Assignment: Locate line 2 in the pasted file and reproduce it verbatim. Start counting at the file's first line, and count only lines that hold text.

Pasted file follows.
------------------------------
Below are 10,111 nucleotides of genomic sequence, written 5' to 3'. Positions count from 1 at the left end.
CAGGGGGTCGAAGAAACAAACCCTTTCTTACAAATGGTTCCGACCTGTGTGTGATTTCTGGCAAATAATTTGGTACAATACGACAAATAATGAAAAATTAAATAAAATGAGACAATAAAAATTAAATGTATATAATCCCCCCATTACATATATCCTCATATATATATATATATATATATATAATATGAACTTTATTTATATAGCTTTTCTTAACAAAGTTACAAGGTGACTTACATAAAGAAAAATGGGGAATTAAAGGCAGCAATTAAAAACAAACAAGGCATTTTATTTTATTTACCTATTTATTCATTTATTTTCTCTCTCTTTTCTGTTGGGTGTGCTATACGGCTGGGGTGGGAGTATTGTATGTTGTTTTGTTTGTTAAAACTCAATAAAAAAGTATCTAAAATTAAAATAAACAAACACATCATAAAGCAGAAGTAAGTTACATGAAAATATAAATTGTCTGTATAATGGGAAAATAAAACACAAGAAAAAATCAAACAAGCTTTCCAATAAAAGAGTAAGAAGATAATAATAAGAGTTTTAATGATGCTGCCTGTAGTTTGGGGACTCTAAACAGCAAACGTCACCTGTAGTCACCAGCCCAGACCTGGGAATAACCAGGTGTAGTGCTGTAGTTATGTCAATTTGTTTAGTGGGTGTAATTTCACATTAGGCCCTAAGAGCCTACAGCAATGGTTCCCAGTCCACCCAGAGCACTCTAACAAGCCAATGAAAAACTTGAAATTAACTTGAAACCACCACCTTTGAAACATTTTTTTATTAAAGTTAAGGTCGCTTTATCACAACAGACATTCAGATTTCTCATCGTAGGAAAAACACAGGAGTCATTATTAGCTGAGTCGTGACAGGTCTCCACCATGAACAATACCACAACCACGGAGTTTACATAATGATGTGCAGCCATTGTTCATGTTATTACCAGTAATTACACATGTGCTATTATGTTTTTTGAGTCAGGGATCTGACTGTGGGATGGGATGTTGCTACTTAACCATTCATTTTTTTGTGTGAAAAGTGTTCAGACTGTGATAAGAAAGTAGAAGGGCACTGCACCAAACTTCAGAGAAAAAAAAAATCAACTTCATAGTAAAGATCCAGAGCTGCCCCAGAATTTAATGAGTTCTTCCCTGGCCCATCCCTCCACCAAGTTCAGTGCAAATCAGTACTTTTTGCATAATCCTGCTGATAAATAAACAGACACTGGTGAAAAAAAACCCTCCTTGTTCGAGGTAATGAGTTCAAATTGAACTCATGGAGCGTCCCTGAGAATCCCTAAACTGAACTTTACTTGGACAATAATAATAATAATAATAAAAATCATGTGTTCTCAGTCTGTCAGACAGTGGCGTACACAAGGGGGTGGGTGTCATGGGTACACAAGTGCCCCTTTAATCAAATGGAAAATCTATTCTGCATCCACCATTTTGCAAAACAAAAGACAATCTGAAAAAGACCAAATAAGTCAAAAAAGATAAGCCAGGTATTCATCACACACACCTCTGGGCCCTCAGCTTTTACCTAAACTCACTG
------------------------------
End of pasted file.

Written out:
CAGGGGGTCGAAGAAACAAACCCTTTCTTACAAATGGTTCCGACCTGTGTGTGATTTCTGGCAAATAATTTGGTACAATACGACAAATAATGAAAAATTAAATAAAATGAGACAATAAAAATTAAATGTATATAATCCCCCCATTACATATATCCTCATATATATATATATATATATATATAATATGAACTTTATTTATATAGCTTTTCTTAACAAAGTTACAAGGTGACTTACATAAAGAAAAATGGGGAATTAAAGGCAGCAATTAAAAACAAACAAGGCATTTTATTTTATTTACCTATTTATTCATTTATTTTCTCTCTCTTTTCTGTTGGGTGTGCTATACGGCTGGGGTGGGAGTATTGTATGTTGTTTTGTTTGTTAAAACTCAATAAAAAAGTATCTAAAATTAAAATAAACAAACACATCATAAAGCAGAAGTAAGTTACATGAAAATATAAATTGTCTGTATAATGGGAAAATAAAACACAAGAAAAAATCAAACAAGCTTTCCAATAAAAGAGTAAGAAGATAATAATAAGAGTTTTAATGATGCTGCCTGTAGTTTGGGGACTCTAAACAGCAAACGTCACCTGTAGTCACCAGCCCAGACCTGGGAATAACCAGGTGTAGTGCTGTAGTTATGTCAATTTGTTTAGTGGGTGTAATTTCACATTAGGCCCTAAGAGCCTACAGCAATGGTTCCCAGTCCACCCAGAGCACTCTAACAAGCCAATGAAAAACTTGAAATTAACTTGAAACCACCACCTTTGAAACATTTTTTTATTAAAGTTAAGGTCGCTTTATCACAACAGACATTCAGATTTCTCATCGTAGGAAAAACACAGGAGTCATTATTAGCTGAGTCGTGACAGGTCTCCACCATGAACAATACCACAACCACGGAGTTTACATAATGATGTGCAGCCATTGTTCATGTTATTACCAGTAATTACACATGTGCTATTATGTTTTTTGAGTCAGGGATCTGACTGTGGGATGGGATGTTGCTACTTAACCATTCATTTTTTTGTGTGAAAAGTGTTCAGACTGTGATAAGAAAGTAGAAGGGCACTGCACCAAACTTCAGAGAAAAAAAAAATCAACTTCATAGTAAAGATCCAGAGCTGCCCCAGAATTTAATGAGTTCTTCCCTGGCCCATCCCTCCACCAAGTTCAGTGCAAATCAGTACTTTTTGCATAATCCTGCTGATAAATAAACAGACACTGGTGAAAAAAAACCCTCCTTGTTCGAGGTAATGAGTTCAAATTGAACTCATGGAGCGTCCCTGAGAATCCCTAAACTGAACTTTACTTGGACAATAATAATAATAATAATAAAAATCATGTGTTCTCAGTCTGTCAGACAGTGGCGTACACAAGGGGGTGGGTGTCATGGGTACACAAGTGCCCCTTTAATCAAATGGAAAATCTATTCTGCATCCACCATTTTGCAAAACAAAAGACAATCTGAAAAAGACCAAATAAGTCAAAAAAGATAAGCCAGGTATTCATCACACACACCTCTGGGCCCTCAGCTTTTACCTAAACTCACTG